In my own farming I choose to shoot and stick the pigs that we sell whole to customers to make sure that the pigs have the respect due to them, and that it be as quick and painless as possible.  It's not a chore I relish; but it's part-and-parcel of raising animals for food.   Yes, I can delegate that, and I do for those folks who want to go the cut-and-wrap route with a whole or half pig, but for the small, the old, and the traditional, we take care of this right here.

For the same reason I don't sell my old boars at auction -- the herd sires that are past their prime are treated with all due respect, and given a quick clean end right here where they lived.  It's unfortunate, but when you dispose of animals at auction they can meet their end in many different ways.  I'll forego the profit to ensure that all of mine end respectfully.

Tamara Murphy is sort-of a neighbor mine, too.  A local farm was purchased by a non-profit group, and the acreage was converted into wetlands and other projects.  Tamara coordinates/hosts an annual BBQ as a fundraiser, which is very popular but the farm itself seems to be withering on the vine; I just don't see much from them recently, other than the BBQ fundraiser.

It'd be interesting to see what she's doing 8 years later -- is she still raising her own, or sourcing her meats from local resources?   There's no clue on her latest menu. - yes, it says that they source ingredients from local growers and artisan producers,  but how about you support the farmers in a more concrete way by mentioning the source?    I'm sure your customers would like that, too Tamara.
And if you're looking for local pigs, I'd be happy to set you up.  Give me a call sometime.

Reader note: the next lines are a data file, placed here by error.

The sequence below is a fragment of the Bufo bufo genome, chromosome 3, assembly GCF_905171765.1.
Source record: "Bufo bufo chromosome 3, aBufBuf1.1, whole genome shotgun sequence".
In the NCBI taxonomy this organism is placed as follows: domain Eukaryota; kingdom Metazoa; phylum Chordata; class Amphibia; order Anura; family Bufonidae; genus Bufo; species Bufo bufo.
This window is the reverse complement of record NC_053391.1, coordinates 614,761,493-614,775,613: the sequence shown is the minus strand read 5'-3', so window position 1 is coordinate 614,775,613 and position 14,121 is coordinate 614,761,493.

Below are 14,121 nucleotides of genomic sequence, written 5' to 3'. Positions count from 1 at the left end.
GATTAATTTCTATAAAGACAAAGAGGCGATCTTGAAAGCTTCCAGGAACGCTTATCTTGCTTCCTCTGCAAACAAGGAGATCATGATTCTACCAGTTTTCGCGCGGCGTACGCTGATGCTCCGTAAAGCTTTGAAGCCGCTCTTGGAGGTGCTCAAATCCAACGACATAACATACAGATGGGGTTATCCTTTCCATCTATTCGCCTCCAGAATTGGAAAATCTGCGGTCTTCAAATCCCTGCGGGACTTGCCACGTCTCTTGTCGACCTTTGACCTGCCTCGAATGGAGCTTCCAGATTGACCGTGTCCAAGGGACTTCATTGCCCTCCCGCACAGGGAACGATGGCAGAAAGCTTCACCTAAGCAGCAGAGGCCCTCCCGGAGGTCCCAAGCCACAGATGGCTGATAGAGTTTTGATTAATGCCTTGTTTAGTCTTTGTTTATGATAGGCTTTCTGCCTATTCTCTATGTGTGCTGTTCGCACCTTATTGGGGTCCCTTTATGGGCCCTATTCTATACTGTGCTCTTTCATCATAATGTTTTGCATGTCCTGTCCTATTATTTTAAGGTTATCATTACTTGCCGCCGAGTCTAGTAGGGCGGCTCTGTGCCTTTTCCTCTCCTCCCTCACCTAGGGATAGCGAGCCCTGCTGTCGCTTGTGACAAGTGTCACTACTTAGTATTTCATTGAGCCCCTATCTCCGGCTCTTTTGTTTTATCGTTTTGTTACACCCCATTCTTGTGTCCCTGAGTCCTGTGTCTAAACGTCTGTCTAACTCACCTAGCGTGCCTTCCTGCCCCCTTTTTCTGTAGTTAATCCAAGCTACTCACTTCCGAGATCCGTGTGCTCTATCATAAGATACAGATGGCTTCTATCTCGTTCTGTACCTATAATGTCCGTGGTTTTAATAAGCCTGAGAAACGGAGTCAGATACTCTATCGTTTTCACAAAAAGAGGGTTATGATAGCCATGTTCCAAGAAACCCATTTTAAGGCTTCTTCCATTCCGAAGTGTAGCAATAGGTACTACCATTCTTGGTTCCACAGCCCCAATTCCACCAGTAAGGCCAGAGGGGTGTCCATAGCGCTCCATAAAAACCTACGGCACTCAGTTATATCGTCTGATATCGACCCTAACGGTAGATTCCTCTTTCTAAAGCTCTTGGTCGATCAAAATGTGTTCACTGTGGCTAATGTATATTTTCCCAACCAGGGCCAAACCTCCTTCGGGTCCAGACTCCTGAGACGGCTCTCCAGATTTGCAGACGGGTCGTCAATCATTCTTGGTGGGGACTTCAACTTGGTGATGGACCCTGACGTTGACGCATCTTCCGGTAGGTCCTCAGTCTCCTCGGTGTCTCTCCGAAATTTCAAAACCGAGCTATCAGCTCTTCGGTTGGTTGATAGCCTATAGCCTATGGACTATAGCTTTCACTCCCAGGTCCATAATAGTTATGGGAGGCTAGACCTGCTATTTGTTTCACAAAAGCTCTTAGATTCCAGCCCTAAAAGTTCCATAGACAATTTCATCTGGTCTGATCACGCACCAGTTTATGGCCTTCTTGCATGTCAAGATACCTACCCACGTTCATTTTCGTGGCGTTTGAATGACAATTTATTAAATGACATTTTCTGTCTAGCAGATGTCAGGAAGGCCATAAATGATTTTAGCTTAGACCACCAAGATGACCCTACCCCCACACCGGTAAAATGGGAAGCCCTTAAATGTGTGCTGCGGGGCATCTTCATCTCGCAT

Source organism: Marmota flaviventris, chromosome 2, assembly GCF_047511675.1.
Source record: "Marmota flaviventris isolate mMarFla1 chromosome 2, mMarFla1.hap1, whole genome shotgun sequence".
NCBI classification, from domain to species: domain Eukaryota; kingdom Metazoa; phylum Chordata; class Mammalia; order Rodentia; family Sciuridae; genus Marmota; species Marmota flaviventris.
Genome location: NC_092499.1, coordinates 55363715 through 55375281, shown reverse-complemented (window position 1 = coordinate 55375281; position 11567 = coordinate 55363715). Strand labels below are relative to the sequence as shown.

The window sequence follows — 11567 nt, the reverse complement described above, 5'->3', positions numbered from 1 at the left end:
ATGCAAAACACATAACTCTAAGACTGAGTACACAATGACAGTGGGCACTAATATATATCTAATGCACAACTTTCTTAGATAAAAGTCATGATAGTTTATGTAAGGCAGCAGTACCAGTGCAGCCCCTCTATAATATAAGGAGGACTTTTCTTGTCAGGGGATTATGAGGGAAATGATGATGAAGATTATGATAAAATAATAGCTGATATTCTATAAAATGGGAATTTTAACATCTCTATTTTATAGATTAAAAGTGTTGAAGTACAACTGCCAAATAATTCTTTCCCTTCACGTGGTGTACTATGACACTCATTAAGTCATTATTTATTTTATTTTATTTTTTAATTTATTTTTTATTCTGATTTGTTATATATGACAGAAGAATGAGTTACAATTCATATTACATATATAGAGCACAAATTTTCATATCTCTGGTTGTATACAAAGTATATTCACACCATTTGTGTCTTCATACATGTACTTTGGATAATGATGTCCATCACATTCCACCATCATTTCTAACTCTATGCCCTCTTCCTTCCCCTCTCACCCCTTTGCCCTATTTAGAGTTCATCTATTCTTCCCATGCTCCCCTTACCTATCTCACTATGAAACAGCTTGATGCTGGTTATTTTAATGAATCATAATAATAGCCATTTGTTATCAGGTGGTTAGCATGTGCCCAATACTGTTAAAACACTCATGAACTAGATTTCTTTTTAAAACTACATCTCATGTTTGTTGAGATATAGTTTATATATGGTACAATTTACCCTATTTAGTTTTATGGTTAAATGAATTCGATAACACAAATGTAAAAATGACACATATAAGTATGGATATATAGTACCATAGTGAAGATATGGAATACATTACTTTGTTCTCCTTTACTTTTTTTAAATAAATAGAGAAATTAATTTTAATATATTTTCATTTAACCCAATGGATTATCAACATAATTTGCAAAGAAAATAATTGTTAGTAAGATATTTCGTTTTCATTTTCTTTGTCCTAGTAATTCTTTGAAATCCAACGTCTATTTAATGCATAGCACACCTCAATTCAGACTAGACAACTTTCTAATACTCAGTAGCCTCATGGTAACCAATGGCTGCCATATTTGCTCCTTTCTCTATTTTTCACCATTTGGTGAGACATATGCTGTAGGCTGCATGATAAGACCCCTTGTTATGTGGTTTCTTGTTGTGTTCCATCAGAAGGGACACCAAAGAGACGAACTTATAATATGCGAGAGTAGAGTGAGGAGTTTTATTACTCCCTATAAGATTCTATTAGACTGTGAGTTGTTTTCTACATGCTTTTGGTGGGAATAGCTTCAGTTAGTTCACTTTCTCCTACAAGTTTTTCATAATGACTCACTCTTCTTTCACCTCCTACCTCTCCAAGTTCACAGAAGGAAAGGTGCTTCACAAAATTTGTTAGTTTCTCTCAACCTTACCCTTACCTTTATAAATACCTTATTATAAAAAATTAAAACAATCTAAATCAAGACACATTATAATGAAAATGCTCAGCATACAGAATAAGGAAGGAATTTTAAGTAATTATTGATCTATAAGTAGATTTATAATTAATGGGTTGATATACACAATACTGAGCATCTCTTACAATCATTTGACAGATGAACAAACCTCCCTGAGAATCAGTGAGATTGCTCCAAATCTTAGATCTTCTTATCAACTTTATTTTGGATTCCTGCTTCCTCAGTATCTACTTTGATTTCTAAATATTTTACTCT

Tuesday, December 23, 2014

The 2015 farm plan

This is the sketch of the plans for 2015.  

The cow herd  
Going to increase my dairy herd by 10 cows this year, from 20 to 30.  Hopefully finding some good heifers in the 300 to 600lb range.  This set of cows will probably be the last that i purchase -- from next year on the normal calf production should cover my replacement animals and produce steers for sale as meat, so I'll be set there.    We are carrying 7 steers now, and I'll sell those as grass fed cattle in 2015.  

I'll be certifying the whole cow herd as organic, so I'll start that process in 2015 and we'll be organic about the same time as the pastures are certified. 

The pig herd
The pig portion of the farm continues to be a strong earner; margins are good, and we're still selling every animal we produce at a good price.   The primary emphasis for the farm will continue to be weaner pig sales.  I'm increasing my sow herd by 20 in 2015, and I'll be reserving a larger percentage of our weaner production for sale as finished animals.  

The land
It takes 3 years to have pastures and planting land certified organic; i'm on the 2nd year of that.  I'll be able to be certified organic in 2016, with will coincide with the start of commercial milking. 

Forage and crops
The alfalfa and orchard grass production was good last year, and the stands look to be in pretty good shape going into winter.  We'll see if the alfalfa survives the rains, but I'm sure that the orchard grass will.  We'll aim at producing another 100 to 150 tons of forage this coming year.  I will probably buy an accumulator and bale grab to reduce the amount of labor needed to pick up the bales in the field.